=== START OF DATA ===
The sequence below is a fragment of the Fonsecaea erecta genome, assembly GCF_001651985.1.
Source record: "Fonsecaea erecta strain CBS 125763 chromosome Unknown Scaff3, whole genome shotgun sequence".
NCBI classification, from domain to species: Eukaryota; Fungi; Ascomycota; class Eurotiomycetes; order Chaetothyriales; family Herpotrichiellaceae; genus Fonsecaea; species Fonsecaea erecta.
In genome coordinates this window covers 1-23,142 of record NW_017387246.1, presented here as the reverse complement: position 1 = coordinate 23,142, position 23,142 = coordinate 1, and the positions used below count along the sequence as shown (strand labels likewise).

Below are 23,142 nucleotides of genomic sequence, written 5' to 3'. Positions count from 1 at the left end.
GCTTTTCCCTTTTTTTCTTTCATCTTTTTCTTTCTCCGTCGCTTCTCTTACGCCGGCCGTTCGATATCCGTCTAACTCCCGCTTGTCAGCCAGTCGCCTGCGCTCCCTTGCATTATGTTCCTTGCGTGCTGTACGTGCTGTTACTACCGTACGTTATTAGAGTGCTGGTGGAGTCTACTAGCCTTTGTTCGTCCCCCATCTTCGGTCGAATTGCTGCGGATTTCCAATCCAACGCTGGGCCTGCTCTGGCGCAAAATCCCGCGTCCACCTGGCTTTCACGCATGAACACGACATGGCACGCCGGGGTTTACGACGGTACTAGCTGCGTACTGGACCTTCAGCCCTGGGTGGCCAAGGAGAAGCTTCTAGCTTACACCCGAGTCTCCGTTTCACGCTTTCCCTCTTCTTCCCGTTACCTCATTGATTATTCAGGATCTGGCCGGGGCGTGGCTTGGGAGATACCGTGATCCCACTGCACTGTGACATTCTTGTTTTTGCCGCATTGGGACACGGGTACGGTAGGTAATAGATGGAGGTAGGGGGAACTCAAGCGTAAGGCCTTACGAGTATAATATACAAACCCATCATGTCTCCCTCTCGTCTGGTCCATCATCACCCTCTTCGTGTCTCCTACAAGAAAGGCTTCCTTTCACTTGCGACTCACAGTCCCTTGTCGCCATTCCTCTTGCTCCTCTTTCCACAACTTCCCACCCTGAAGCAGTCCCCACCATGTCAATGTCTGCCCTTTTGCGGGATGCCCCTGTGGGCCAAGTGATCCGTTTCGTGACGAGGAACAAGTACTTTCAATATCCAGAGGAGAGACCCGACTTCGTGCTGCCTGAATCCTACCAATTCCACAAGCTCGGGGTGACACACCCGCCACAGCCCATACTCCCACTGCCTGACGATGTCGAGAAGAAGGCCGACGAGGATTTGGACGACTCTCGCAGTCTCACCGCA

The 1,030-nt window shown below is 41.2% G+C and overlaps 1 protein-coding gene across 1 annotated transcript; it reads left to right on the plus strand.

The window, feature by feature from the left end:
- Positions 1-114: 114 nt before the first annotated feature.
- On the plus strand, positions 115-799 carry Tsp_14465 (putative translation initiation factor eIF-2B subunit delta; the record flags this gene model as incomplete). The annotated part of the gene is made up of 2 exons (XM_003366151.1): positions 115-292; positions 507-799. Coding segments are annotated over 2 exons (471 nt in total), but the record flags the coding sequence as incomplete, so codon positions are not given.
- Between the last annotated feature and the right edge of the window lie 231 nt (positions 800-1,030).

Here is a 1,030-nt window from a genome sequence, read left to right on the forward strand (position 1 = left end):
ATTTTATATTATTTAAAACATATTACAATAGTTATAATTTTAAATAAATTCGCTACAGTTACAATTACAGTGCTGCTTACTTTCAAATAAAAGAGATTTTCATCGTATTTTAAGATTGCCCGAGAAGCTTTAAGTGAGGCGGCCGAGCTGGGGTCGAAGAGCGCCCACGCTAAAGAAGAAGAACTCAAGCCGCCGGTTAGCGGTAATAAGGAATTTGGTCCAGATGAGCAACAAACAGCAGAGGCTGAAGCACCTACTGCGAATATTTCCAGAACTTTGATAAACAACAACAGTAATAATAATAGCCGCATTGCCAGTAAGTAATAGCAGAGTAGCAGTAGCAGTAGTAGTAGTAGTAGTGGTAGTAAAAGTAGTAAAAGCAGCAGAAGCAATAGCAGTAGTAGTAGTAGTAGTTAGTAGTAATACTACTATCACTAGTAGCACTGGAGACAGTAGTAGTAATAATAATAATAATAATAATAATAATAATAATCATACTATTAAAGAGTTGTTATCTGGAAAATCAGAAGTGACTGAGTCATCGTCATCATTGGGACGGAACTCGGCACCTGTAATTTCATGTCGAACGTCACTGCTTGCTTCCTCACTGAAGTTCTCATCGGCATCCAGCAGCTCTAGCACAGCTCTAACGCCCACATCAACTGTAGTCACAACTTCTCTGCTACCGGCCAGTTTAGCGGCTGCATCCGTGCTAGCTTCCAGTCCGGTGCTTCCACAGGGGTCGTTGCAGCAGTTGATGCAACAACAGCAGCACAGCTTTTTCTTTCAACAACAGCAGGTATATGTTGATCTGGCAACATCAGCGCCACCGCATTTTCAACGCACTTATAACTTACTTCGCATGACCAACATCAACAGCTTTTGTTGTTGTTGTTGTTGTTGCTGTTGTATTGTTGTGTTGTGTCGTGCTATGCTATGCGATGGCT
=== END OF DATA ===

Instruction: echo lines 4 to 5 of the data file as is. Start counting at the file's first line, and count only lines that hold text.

In genome coordinates this window covers 1-23,142 of record NW_017387246.1, presented here as the reverse complement: position 1 = coordinate 23,142, position 23,142 = coordinate 1, and the positions used below count along the sequence as shown (strand labels likewise).

Below are 23,142 nucleotides of genomic sequence, written 5' to 3'. Positions count from 1 at the left end.